Employers have latitude to know how workers are spending their off hours and can take away vacation time to protect the workplace from Covid-19
THE WALL STREET JOURNAL
As the holiday season gets under way amid a Covid-19 surge across the country, employers are taking measures to encourage employees to limit their potential virus exposure and to safeguard workplaces. What is your boss is entitled to know about your holiday plans?
The Bottom Line
Employers have wide latitude during a pandemic in what they can ask regarding your holiday plans. That includes asking workers to take a pledge to refrain from any risky behavior—as some companies did right before Thanksgiving—and cautioning employees against any conduct that would violate federal or local health guidelines. It varies by state, but if it is a matter of protecting the safety of the workplace, employers can also discipline workers for what they do during off hours. That could include if workers don’t disclose potential exposure to the virus and return to the workplace without quarantining after personal travel or after attending large celebrations.
Limitations on what employers can restrict in your off-time vary by state, but companies generally have leeway when it comes to protecting workplace safety.
Employers are required under Occupational Safety and Health Administration rules to provide a safe workplace, says Jennifer Merrigan Fay, an employment-law partner in Boston at Goodwin Procter LLP. While companies can’t unreasonably invade an employee’s privacy and make requests such as not to go outside, they can take other unusual, but not illegal, steps during a health crisis aimed at preventing the spread of Covid-19.
Companies can, for example, require employees to disclose any travel plans or recent trips, and can enforce recommendations from the U.S. Centers for Disease Control and Prevention or local health mandates for post-travel quarantine periods. Some firms also ask or require employees to sign pledges stating they’ll keep celebrations small, wear a mask or even limit contact with people outside of their household, she said.
“It does feel unnatural, but behavior outside of the workplace causes such a risk to workplace health and safety,” says Ms. Fay. “Employers are able to encroach more into employees’ personal lives than they otherwise would.”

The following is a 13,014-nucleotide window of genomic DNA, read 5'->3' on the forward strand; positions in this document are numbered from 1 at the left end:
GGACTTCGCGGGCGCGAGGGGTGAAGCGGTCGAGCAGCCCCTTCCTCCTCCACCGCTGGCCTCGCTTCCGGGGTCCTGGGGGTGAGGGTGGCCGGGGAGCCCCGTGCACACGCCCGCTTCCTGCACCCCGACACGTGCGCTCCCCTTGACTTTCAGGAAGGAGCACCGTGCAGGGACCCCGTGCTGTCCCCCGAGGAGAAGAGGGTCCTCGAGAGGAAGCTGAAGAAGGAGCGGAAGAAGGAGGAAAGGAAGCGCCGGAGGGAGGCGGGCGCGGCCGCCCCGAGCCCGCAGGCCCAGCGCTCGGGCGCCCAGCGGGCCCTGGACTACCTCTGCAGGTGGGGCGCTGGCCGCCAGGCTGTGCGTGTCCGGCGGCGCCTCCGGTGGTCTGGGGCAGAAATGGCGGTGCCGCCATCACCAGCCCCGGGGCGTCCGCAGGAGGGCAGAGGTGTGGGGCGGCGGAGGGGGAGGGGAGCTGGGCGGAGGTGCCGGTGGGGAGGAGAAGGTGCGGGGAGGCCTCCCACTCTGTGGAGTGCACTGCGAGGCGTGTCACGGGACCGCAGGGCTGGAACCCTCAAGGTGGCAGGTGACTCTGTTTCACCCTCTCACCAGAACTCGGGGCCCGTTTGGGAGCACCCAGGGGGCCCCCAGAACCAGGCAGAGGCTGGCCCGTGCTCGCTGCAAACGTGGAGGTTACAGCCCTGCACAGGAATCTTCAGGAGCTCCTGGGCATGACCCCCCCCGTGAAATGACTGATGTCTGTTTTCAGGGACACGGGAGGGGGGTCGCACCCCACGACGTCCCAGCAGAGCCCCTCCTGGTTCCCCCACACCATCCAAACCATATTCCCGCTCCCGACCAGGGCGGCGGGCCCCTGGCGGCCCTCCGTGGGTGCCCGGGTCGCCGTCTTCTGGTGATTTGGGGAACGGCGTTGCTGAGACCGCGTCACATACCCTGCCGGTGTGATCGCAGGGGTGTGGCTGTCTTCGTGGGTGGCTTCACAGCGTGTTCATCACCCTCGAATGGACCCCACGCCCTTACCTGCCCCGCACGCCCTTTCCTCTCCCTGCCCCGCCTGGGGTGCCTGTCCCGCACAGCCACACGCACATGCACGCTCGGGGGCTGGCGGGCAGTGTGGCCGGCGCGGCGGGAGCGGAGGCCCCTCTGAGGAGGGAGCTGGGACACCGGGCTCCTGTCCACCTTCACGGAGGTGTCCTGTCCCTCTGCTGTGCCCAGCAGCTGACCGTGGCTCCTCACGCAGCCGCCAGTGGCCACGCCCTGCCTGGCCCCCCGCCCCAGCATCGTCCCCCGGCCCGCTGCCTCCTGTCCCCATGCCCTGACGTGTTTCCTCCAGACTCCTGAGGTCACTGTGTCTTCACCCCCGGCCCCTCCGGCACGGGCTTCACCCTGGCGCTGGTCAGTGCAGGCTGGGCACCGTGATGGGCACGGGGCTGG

Ms. Fay said it is key that whatever rules employers adopt are applied consistently to all employees.
Vacation time also isn’t guaranteed under federal law, and most employers are within their rights to cancel a vacation and require workers to return to the job to prevent unnecessary travel.
“They are asking employees to change how they act outside of the workplace, and it isn’t a normal request for employers,” Ms. Fay said. “But in this time, we have to act differently than we normally would.”
Some states, such as California and New York, have off-duty conduct laws that prevent employers from restricting activities that employees may do lawfully outside the workplace, including personal travel, says Rachel Conn, an employment attorney in San Francisco at Nixon Peabody LLP. Some union contracts could also include an off-duty conduct rule potentially preventing an employer from taking action against an employee.
Companies can also discipline employees if they are caught on social media violating state or local health mandates, such as being at a large party or traveling to a Covid hot spot and refusing to quarantine after.
“If an employer sees someone doing something on social media that is not in line with state or local orders, depending on employer policy, they could discipline that person or require them to quarantine,” Ms. Conn said.
Companies in some states that ask workers to stay away from the workplace as a preventive measure aren’t required to offer paid time off, said Ms. Fay. The Families First Coronavirus Response Act, enacted in March, requires private companies with 500 employees or fewer to provide up to 10 days of paid sick leave to workers in states that have quarantine mandates. The policy is set to expire Dec. 31.
Enforcement of policies regarding travel or large celebrations, however, can be difficult and in most cases falls on the employee to be honest about their plans.
“Employees should know what your employer’s travel policy is and what would be required of you if you make travel plans,” Ms. Conn said. “Employees should educate themselves on if there are advisories or guidance on travel before they make their plans.”